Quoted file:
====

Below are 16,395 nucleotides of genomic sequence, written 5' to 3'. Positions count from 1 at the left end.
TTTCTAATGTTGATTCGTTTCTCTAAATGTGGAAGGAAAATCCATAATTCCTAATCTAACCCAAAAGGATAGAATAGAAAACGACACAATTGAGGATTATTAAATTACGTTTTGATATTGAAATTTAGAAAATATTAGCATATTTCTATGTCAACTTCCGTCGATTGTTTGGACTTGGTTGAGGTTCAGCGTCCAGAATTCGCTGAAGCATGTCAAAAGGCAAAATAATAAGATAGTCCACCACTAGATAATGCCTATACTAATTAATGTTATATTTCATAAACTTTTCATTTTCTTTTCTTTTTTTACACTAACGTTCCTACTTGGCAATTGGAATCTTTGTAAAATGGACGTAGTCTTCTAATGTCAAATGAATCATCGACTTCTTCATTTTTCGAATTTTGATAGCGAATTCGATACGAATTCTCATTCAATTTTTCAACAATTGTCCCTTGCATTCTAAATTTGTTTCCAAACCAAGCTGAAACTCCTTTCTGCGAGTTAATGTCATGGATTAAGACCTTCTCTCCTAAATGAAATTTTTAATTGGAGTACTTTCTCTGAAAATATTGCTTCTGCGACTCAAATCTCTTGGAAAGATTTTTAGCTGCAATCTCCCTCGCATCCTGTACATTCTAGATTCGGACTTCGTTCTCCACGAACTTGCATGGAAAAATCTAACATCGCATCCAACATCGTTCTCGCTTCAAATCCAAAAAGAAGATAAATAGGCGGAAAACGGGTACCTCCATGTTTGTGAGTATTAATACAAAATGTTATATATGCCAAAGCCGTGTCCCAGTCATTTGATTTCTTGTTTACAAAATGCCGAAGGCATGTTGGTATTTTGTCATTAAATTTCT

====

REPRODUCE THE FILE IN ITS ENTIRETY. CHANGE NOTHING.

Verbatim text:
Below are 16,395 nucleotides of genomic sequence, written 5' to 3'. Positions count from 1 at the left end.
TTTCTAATGTTGATTCGTTTCTCTAAATGTGGAAGGAAAATCCATAATTCCTAATCTAACCCAAAAGGATAGAATAGAAAACGACACAATTGAGGATTATTAAATTACGTTTTGATATTGAAATTTAGAAAATATTAGCATATTTCTATGTCAACTTCCGTCGATTGTTTGGACTTGGTTGAGGTTCAGCGTCCAGAATTCGCTGAAGCATGTCAAAAGGCAAAATAATAAGATAGTCCACCACTAGATAATGCCTATACTAATTAATGTTATATTTCATAAACTTTTCATTTTCTTTTCTTTTTTTACACTAACGTTCCTACTTGGCAATTGGAATCTTTGTAAAATGGACGTAGTCTTCTAATGTCAAATGAATCATCGACTTCTTCATTTTTCGAATTTTGATAGCGAATTCGATACGAATTCTCATTCAATTTTTCAACAATTGTCCCTTGCATTCTAAATTTGTTTCCAAACCAAGCTGAAACTCCTTTCTGCGAGTTAATGTCATGGATTAAGACCTTCTCTCCTAAATGAAATTTTTAATTGGAGTACTTTCTCTGAAAATATTGCTTCTGCGACTCAAATCTCTTGGAAAGATTTTTAGCTGCAATCTCCCTCGCATCCTGTACATTCTAGATTCGGACTTCGTTCTCCACGAACTTGCATGGAAAAATCTAACATCGCATCCAACATCGTTCTCGCTTCAAATCCAAAAAGAAGATAAATAGGCGGAAAACGGGTACCTCCATGTTTGTGAGTATTAATACAAAATGTTATATATGCCAAAGCCGTGTCCCAGTCATTTGATTTCTTGTTTACAAAATGCCGAAGGCATGTTGGTATTTTGTCATTAAATTTCT